- Photo courtesy of Tim Pratt
- Tim Pratt said he sees a broad shift happening within science fiction.
Some people used to joke that the golden age of science fiction is 13. That hacky riposte is now long out of fashion. While one shouldn't assert that readers love the genre universally, its influence on popular culture is vast, stretching far beyond the male teenage demographic.
For those who truly wish to understand the genre in its nut-and-bolts intricacy, there is but one destination. For most of its 50 years, Locus Magazine, based in Oakland, has been the newspaper of record for all things science fiction and fantasy, offering reviews, interviews, lists of forthcoming books, publishing news, and much more. The magazine or its online version, LocusMag.com, is regarded by many as required reading for anyone who dreams of pursing a career in the genre.
This month, longtime Locus senior editor Tim Pratt unveils his own latest contribution to the field, the second volume in his Axiom trilogy.
The Berkeley-based author of 25 novels and innumerable short stories offered this elevator pitch for his current space opera, The Dreaming Stars: "Set about 600 years in the future, it's about a rag-tag crew of post-human weirdos who fly off on a spaceship and have adventures."
The sequel to The Wrong Stars, The Dreaming Stars follows the crew members of the White Raven as they investigate the disappearance of starships following contact with a new kind of extraterrestrial. If that premise sounds a bit familiar, the Axiom books take tried-and-true tropes and give them a vigorous twist. The female captain has a queer romantic relationship with the space traveler she rescues, and the cast includes characters with disabilities, a rarity in old-school science fiction.
Pratt said he sees a broad shift happening within the genre.
"In terms of how the culture in science fiction is changing, it's so much more diverse than it used to be. N.K. Jemisin just won her third Hugo award for the third novel in her Broken Earth series. It's unprecedented," Pratt said. "More science fiction conventions are beginning to look more like my neighborhood in Berkeley: more diversity, younger people."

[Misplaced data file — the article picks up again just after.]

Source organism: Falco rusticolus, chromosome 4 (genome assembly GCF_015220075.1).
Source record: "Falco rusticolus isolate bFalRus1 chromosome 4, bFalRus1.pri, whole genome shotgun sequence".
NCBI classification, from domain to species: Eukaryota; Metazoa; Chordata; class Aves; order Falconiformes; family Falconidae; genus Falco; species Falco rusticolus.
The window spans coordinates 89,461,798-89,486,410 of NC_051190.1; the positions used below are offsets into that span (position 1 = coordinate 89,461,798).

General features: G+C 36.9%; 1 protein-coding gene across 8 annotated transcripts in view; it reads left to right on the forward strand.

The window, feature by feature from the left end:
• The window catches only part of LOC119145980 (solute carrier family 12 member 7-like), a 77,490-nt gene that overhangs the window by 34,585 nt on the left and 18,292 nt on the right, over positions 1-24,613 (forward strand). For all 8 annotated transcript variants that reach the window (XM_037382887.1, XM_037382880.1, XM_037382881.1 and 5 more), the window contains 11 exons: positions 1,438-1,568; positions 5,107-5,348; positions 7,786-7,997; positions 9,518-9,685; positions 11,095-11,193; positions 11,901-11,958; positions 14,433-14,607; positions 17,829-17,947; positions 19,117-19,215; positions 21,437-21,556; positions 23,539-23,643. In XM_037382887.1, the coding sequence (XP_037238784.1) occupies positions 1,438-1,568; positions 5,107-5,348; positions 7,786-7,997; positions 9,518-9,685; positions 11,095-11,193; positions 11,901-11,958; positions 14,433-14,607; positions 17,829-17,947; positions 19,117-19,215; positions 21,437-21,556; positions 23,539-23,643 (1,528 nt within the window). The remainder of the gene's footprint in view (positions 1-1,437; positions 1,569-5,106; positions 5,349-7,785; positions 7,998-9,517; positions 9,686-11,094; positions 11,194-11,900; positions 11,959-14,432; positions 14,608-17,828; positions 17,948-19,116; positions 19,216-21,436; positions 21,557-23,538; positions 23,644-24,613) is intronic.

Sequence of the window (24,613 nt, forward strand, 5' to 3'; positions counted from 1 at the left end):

Locus Magazine itself reflects that growing sense of inclusivity. Pick up an issue or browse the site and you'll be immediately struck by the wide diversity of its contributors and its subject matter. The annual Locus Awards Weekend regularly nominates work by new non-mainstream writers and actively encourages people of color, women, LGBT people, people with disabilities, and older people to participate.
Pratt, 42, grew up in Greensboro, N.C., and attended Appalachian State University. After graduation, he attended the highly competitive Clarion Workshop, which has trained generations of science fiction and fantasy writers.
He moved to Santa Cruz, joined the Locus staff in 2001, and settled in the East Bay. As an editorial assistant, he closely worked with Locus Science Fiction Foundation founder Charles N. Brown, a nuclear engineer who began publishing the fanzine in 1968.
"My thought had always been that I would have some crappy day job that I didn't care about to pay the bills while I worked on my writing career," Pratt said. "Quite by luck and happenstance I was in a place and at a time when I could actually get a job I cared about. And I'm still there."
He learned a lot from Brown. "I think it's a testament to how well he built the magazine that it's been able to survive and thrive even without him guiding it," Pratt said. "As much as it was his magazine, he did empower his staff and teach us to do things. He wasn't a hoarder of secrets."
Pratt said he does all of the newswriting for the magazine, and he edits and occasionally conducts the interviews. "I write the obituaries, which is the closest thing in my life to a sacred trust," he said. "It's very important to me."
Brown died in 2009, but he bequeathed his house to Locus, which recently moved offices from San Leandro to Oakland's Preservation Park. As is the case for much of print media, the magazine's ad revenue and circulation have decreased significantly over the years, so the nonprofit is dependent on donations and grants.
For his own writing, Pratt maintains a Patreon site in which readers can make a monthly pledge and receive a short story in return. According to Pratt, it has a small but devoted following. "For me, the key was that it would give me a deadline every month. I had to trick myself — mess with my cognition — to make it so that I would focus on short stories again," he said.
The Axiom novels pay tribute to the work of Iain Banks, Lois McMaster Bujold, and M. John Harrison, so there are mysterious gigantic artifacts, mind-bending technological breakthroughs, and intriguing speculations about habitable planets and Artificial Intelligence.
"There's this discovery that there is this vast, malevolent race — the Axiom — that is behind the scenes in the galaxy and has set all kinds of terrible things in motion," Pratt explained.
The series is a change of pace for Pratt, whose specialty is fantasy, epitomized by the novels and stories featuring urban sorcerer Marla Mason. That 10-volume series concluded in 2017.
"I think it's important as a writer to keep building your skill set and keep working at the edge of your competence," Pratt said.
Predicting the future is a fool's game, but it seems likely that science fiction will continue its renaissance.
"The joke in science fiction these days is, 'Well, we won!' We used to be nerds who were looked down upon," Pratt said. "Now science fiction is ascendant."